Psychologists have recognised within human beings a strong need to be consistent in their actions, words, beliefs and attitudes. A person whose words and actions do not match up is often considered unreliable or two-faced. Conversely someone who is often consistent is seen as stable and honest. When I am helping a client to stop smoking I ask them to make a public commitment. As part of a series of exercises I ask a client to tell others that they are quitting smoking. Let the other person know that a new way of thinking or an idea is really consistent with who they are. Subtly point out other things they have done that are consistent with this course of action or idea. Get them to see your idea as consistent with their beliefs and not a departure from them and you will increase your chances of getting compliance.
I have found that a powerful way to get someone to agree with you is to first build a pattern of agreement by asking questions that someone can only answer 'yes' to (either out loud or in their mind). Salespeople call this approach the 'yes set'. They ask a set of questions, or make a number of statements that the customer will say 'yes' too. When the pattern of answering 'yes' has been established, the sales person asks the customer to purchase. Put simply, if someone says 'yes' to you 4 times in a row, they are more likely to say 'yes' a fifth time. For example 'You want value for money? (yes) and you want something that's reliable? (yes) that's proven to be effective? (yes) so which one are you going to take?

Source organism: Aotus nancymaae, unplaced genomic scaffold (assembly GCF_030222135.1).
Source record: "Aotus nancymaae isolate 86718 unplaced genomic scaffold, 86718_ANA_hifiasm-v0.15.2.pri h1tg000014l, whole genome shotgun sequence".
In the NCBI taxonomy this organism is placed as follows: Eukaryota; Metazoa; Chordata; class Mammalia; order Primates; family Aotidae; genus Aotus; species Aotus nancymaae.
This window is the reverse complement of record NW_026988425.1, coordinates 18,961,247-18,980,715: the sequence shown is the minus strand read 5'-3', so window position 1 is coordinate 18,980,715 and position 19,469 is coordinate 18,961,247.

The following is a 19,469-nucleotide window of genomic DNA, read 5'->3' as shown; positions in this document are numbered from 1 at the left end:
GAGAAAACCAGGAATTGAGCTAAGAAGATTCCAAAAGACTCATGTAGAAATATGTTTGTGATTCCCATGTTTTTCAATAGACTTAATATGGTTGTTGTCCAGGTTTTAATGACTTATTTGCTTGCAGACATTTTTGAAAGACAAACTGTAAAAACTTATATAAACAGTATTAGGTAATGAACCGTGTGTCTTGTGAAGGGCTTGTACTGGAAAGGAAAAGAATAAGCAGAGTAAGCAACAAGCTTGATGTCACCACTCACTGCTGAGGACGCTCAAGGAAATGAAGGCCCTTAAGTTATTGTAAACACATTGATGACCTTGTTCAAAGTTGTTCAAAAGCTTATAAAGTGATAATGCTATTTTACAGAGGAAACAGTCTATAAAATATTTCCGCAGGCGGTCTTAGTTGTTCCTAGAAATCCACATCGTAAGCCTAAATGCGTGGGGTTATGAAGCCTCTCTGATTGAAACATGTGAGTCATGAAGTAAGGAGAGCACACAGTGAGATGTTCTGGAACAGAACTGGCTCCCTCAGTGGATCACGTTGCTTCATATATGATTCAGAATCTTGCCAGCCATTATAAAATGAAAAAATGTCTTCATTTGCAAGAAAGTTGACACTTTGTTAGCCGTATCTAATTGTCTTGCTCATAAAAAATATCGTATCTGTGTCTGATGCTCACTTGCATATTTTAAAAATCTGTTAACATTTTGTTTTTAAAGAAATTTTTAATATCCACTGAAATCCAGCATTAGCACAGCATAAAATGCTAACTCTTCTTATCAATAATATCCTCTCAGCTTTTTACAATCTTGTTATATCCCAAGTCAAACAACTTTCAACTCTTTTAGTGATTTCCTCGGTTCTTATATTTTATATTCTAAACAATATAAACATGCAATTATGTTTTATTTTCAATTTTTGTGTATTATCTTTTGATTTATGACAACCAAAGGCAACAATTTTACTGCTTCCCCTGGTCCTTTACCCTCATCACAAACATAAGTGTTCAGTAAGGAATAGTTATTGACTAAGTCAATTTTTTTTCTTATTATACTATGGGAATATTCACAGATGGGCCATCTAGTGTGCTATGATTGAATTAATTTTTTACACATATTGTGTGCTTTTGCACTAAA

For somebody to remain consistent and having committed thus far, they are highly likely to agree to the request rather than go back.
Never underestimate the power of words, they can put us in good moods or bad moods and even, in extreme cases, start wars; they can certainly sell products. There is so much I could say about language, however the single most important language pattern in persuasion are assumptions. The reason why is because the listener has to accept whatever is presupposed in your sentence in order to make sense of it. For example, 'If he's as funny as she is we'll all be laughing'. In order to understand the sentence you have to accept that she's funny.
Hypnotists use this linguistic technique all the time, for example they say; 'Would you like to go in to a trance now or in a few moments'. Although at first it appears as though there is some choice here, the truth is this sentence pre-supposes, presumes, that the client will go into a trance whichever option they choose.
I was shopping for a new fax machine and halfway through the sales process the salesman said "Before you choose which machine you'd like, I need to ask a few more questions." The salesman assumes that I will choose a machine from the selection I have been shown, and hidden in that is the suggestion that I will buy it.